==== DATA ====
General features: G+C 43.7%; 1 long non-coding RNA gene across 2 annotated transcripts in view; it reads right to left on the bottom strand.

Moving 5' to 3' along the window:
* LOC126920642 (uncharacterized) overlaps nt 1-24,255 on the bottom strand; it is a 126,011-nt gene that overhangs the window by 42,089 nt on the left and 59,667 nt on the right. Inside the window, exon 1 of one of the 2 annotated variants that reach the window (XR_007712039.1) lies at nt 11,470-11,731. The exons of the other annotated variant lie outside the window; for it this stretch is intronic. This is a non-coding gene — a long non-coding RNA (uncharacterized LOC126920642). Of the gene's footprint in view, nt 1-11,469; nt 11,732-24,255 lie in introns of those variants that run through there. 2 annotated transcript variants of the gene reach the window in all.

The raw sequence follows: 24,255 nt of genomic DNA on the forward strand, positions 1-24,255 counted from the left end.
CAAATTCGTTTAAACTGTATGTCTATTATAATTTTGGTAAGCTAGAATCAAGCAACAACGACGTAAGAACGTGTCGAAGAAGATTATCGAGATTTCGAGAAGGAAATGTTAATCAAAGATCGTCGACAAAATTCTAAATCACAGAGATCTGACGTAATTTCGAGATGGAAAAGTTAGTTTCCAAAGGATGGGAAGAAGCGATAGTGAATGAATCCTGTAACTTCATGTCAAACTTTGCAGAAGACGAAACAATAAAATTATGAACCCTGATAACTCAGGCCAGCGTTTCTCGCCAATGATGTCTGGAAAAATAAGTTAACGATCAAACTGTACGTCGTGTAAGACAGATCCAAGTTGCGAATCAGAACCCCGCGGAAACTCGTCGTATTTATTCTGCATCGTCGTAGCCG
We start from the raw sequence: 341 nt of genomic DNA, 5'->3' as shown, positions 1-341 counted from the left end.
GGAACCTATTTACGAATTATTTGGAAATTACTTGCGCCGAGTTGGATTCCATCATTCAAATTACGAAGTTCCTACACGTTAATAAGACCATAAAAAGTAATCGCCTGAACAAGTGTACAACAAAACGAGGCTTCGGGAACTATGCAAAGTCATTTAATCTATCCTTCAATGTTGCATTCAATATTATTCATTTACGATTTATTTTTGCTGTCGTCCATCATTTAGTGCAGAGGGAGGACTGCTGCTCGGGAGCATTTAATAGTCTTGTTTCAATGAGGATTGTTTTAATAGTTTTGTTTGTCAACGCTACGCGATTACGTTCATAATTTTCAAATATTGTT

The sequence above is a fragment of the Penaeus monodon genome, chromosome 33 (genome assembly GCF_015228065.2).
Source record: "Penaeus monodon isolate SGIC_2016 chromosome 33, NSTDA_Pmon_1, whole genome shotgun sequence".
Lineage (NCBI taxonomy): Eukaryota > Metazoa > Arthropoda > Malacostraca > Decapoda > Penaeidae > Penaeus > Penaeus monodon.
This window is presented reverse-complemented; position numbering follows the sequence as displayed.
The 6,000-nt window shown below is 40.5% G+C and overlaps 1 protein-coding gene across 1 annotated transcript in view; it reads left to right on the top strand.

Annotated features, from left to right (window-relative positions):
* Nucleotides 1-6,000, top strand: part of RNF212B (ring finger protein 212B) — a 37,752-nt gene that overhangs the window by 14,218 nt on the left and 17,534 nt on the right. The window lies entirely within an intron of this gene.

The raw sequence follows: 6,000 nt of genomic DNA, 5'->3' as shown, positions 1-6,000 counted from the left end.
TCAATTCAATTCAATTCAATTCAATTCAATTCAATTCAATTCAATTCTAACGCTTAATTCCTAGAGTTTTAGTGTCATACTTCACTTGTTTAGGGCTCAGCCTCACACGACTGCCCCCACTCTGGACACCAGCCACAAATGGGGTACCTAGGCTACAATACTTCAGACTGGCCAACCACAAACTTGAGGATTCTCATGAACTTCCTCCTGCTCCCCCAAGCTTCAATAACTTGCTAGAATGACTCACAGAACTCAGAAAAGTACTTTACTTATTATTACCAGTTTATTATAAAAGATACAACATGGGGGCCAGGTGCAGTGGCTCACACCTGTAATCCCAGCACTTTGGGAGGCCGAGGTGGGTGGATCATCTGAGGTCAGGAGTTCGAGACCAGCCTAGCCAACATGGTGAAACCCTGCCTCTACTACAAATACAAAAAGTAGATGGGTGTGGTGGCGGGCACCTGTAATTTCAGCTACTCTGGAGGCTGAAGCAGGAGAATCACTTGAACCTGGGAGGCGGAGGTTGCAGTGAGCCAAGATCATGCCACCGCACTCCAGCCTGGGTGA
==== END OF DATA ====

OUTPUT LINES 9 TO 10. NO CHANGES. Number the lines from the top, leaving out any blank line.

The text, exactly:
Source record: "Penaeus monodon isolate SGIC_2016 chromosome 33, NSTDA_Pmon_1, whole genome shotgun sequence".
Lineage (NCBI taxonomy): Eukaryota > Metazoa > Arthropoda > Malacostraca > Decapoda > Penaeidae > Penaeus > Penaeus monodon.